(Kobi-TV Medford) Author: Christine Pitawanich
The new year always brings new laws and in Colorado you can now buy marijuana and use it recreationally.
Marijuana has been legalized in Washington and Colorado, but Wednesday was the first day folks in Colorado could purchase it at at store.
Oregon's measure 80, which sought to legalize marijuana, failed when it was on the ballot in November 2012. However, advocates have said they expect the drug to be legalized in 2014. So, it's no surprise that the new law in Colorado has people in the Rogue Valley paying close attention.Medford resident, Jerry Coffee, was excited when he woke up to the news Wednesday morning.
"It's something in my lifetime that I didn't think was going to happen," began Coffee.
"But within the last 10 years we've made leaps and bounds and people have seen the medicinal uses.
It's safe to say some people in Colorado felt the same way.
At 8am on the dot Wednesday, the state's pot industry opened for business.
The first customer in line at a pot shop in Denver was an Iraq war veteran who also fought to get pot legalized in Colorado.
"Now I get to use recreational cannabis to help alleviate my PTSD and it's a stepping stone for other states to help other veterans as well," said veteran, Sean Azzariti.
Moments later, hundreds of others were allowed in to buy up to the state-mandated limit of one quarter of an ounce.
"It is a whole new world not having to be underground about it and sneaky about it," said Sandy Rubin, who uses marijuana.
What happens in Colorado will be watched closely around the world and right here in Oregon.
"In the next five to seven years, 10 states could legalize," said Alex Rogers, owner of Ashland Alternative Health.
Many activists are hoping to prove legalization is better than the expensive American-led war on marijuana.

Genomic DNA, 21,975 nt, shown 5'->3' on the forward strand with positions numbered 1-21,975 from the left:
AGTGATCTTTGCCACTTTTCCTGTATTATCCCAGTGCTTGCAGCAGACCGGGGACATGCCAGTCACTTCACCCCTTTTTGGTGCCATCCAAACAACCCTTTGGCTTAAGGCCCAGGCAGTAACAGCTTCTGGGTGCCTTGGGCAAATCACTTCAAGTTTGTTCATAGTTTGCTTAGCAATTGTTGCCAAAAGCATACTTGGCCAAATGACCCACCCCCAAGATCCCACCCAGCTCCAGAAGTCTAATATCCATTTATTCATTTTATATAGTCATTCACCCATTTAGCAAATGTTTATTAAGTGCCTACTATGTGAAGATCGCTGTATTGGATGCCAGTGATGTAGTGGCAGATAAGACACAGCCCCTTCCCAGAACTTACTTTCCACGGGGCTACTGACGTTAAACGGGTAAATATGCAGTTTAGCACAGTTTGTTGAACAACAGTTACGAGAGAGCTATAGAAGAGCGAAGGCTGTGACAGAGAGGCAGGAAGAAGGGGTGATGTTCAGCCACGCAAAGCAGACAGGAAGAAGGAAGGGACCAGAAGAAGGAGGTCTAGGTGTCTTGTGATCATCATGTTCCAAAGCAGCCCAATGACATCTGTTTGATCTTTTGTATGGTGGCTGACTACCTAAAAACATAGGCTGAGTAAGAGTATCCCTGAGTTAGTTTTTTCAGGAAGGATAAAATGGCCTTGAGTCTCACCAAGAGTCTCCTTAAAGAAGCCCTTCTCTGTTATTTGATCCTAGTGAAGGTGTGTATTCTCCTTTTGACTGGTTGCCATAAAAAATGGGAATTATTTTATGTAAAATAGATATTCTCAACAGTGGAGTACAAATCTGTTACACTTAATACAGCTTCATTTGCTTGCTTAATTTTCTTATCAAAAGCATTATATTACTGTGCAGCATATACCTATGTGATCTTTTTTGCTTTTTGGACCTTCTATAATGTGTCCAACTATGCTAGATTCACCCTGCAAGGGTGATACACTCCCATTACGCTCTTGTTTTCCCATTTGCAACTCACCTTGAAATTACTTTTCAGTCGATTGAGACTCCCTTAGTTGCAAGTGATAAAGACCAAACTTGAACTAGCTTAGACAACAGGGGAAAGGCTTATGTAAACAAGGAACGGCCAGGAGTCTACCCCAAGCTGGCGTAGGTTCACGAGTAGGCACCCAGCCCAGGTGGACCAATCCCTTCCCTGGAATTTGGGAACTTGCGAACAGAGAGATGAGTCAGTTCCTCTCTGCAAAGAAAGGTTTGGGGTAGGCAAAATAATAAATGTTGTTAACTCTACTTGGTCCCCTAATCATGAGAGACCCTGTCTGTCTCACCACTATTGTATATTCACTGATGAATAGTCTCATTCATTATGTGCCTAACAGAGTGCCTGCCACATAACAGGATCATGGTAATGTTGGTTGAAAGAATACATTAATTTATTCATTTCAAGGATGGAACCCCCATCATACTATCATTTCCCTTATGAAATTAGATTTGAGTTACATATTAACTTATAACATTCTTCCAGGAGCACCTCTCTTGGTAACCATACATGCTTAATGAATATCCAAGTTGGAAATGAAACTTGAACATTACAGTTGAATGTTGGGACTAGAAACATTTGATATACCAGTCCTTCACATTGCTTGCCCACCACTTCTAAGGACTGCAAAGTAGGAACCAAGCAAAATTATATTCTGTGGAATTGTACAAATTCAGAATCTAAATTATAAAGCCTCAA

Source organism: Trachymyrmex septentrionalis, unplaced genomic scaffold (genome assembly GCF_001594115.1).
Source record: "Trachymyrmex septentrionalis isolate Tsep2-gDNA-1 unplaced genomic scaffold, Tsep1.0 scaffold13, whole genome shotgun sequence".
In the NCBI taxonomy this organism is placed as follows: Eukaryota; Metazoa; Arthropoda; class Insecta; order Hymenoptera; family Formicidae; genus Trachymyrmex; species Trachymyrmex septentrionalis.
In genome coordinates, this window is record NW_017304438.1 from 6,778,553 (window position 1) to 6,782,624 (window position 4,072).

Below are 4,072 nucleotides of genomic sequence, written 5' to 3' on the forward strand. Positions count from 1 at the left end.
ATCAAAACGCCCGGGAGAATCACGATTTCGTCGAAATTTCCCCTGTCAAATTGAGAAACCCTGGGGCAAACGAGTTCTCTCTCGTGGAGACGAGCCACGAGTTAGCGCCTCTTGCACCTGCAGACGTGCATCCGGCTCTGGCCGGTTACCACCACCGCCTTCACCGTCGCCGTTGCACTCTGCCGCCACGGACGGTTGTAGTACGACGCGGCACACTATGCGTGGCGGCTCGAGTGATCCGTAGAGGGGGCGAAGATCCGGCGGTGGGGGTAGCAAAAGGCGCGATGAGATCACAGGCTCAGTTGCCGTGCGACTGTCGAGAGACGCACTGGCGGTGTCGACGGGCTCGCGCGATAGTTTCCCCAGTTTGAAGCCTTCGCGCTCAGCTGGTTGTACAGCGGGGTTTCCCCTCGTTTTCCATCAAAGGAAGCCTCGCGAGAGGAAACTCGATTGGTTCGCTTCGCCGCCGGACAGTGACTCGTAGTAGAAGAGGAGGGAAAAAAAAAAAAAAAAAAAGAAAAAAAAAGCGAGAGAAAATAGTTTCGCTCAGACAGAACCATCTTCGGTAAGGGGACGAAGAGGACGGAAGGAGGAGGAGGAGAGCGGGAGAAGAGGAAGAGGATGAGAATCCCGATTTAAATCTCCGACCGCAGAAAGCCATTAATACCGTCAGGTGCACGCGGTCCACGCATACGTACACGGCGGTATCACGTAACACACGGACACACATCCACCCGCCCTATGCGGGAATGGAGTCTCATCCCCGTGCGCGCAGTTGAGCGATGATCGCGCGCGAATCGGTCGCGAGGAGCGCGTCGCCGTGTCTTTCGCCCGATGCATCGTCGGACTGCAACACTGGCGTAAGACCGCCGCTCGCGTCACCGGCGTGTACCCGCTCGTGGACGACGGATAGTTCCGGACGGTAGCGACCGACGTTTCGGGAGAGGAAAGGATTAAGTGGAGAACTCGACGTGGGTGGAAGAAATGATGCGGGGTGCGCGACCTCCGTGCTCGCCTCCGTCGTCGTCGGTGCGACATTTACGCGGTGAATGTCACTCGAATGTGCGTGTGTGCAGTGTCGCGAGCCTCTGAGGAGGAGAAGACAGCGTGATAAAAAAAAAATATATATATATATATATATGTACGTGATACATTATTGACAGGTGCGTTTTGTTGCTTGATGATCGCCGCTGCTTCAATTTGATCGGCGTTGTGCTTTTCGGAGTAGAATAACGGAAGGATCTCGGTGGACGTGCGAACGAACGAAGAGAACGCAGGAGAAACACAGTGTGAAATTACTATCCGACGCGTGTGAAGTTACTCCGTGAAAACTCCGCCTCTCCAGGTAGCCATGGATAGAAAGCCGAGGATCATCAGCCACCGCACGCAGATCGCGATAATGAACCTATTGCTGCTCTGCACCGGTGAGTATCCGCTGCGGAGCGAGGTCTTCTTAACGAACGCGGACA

"Colorado is actually opting a far more sensible approach in which we are going to regulate and tax the cultivation and sale of marijuana for adults," Mason Tvert, with the Marijuana Policy Project said.
Taxes are expected to top 25% in most transactions. However, critics warn increased access will lead to more drug abuse and crime. "I think it's going to be a huge disaster. I think it's something that there will be so much damage done to the children out there, that it's going to be difficult to undo it," said Calvina Fay, representing Drug Free America Foundation.
Regardless, two dozen pot shops across Colorado opened on Wednesday, with dozens more in the pipeline to get licenses to sell marijuana.
There are rules. Users have to be at least 21. They can't smoke in public and users can't go across state lines with their purchase. To help with part of the law, a ban at Denver's airport remains in place.
For now, the federal government has promised not to interfere in Colorado, even though using, possessing, growing and selling marijuana remains a federal crime.
Advocacy groups in Oregon plan to get a legalization initiative on the November 2014 ballot.
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